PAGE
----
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Rusty Reno Melts Down

First Things editor unloads on mask-wearing, calling it 'a species of cowardice'
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An extraordinary thing happened on Twitter tonight. I’ve captured some of it in screenshots:


I don’t know when I last saw someone that prominent not named Trump get ratio’d so severely. It is, alas, deserved. What a contemptible set of tweets. If you think masks are a bad idea to wear, fine, make that case. But to call people who wear masks cowards?! They are actually trying to protect other people from getting sick. biz

I do not understand, nor will I ever understand, why the presence of facemasks in the middle of a deadly pandemic, spread in part by spittle, that in two months has killed 80,000 Americans, is such a trigger for a certain kind of right-winger. Did you see that a prominent traditionalist Catholic lay leader compared masks to the yellow Star of David?

It’s not just conservatives, of course. In Los Angeles, a security guard at a Target store today had his arm broken in a fight with two men who refused to wear masks inside, per the company’s policy. Somehow, I doubt those two thugs were familiar with the philosophy of Edmund Burke. Still, the fact that editor of a religious and cultural magazine as distinguished as First Things would go off in public and call people who are trying to follow public health guidelines in the middle of a pandemic cowards — that is, guilty not of poor medical judgment, but guilty of one of the worst vices — is deranged. This is a polite way of pointing out something obvious:

This is a sharper way of making a similar point:

This is an even sharper way:

This is a thoroughly impolite way of doing it, but I can’t say undeserved:

This is really discouraging. I know Reno a bit, and I like him. I think his views on the virus, and how to behave in a time of pandemic, are deeply unsound, and said so weeks earlier. But I didn’t think he would go so far as to call people who wear masks to err on the side of not causing infection cowards. Cowards! This is something you expect from conservative talk radio, not from the editor of First Things.

Something is really, really wrong. It doesn’t make me angry; it makes me sad to see this happening. A year or so ago, I signed a statement that appeared in First Things titled “Against The Dead Consensus,” calling for a new kind of conservatism, against the old “consensus conservatism.” The statement said, in part:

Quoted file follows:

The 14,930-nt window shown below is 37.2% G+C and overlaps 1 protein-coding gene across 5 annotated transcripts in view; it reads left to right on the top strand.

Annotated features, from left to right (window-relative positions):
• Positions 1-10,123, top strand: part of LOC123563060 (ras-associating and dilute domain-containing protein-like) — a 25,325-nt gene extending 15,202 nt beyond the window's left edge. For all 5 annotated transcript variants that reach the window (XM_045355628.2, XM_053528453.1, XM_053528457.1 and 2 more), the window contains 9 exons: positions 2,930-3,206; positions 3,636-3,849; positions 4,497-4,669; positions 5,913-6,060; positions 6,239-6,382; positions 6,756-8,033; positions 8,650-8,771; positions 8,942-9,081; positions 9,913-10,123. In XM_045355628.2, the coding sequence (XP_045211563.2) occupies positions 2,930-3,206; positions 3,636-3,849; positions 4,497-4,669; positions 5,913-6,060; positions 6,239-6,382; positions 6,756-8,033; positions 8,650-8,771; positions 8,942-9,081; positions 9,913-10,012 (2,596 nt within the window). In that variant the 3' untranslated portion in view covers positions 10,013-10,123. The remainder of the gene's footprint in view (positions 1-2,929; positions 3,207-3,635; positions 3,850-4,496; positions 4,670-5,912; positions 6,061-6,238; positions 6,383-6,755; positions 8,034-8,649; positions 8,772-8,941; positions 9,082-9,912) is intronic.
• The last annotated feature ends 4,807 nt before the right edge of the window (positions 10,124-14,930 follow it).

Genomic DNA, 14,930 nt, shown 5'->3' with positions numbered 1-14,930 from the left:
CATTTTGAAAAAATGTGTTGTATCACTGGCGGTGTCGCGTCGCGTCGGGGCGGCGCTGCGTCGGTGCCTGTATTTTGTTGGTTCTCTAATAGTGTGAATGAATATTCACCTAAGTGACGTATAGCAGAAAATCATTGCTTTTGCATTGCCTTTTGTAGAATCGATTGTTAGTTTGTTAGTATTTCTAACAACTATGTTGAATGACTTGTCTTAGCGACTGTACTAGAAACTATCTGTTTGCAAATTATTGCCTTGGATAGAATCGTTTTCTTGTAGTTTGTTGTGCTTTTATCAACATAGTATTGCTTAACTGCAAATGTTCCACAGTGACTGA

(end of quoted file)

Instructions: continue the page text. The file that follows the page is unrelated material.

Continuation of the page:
But even during the Cold War, this conservatism too often tracked the same lodestar liberalism did—namely, individual autonomy. The fetishizing of autonomy paradoxically yielded the very tyranny that consensus conservatives claim most to detest.

America’s public philosophy now puts great stock in “the right to define one’s own concept of . . . the mystery of human life,” as Justice Anthony Kennedy, the libertarian conservative par excellence, wrote while upholding the constitutional “right” to abortion. But this vast leeway to discover the meaning of existence extends to destroying the freedom and lives of others (the unborn child’s, in the case of abortion).

Yes, the old conservative consensus paid lip service to traditional values. But it failed to retard, much less reverse, the eclipse of permanent truths, family stability, communal solidarity, and much else. It surrendered to the pornographization of daily life, to the culture of death, to the cult of competitiveness. It too often bowed to a poisonous and censorious multiculturalism.

Reno didn’t sign it, but it did run in First Things. How can we reconcile being in favor of “communal solidarity” and against the “fetishizing of autonomy” with the mad claim that people who wear face masks with the intention of slowing the spread of this pandemic are nothing but a bunch of pus*ies?

So much for “common good conservatism,” and seeing First Things as a credible venue for it. That is one cost of what Rusty Reno has done with this quixotic campaign of his.

I’ll leave you with this: J.D. Flynn, the editor-in-chief of Catholic News Agency, is not a pus*y, despite the juvenile claims of Christian public intellectuals who ought to know better: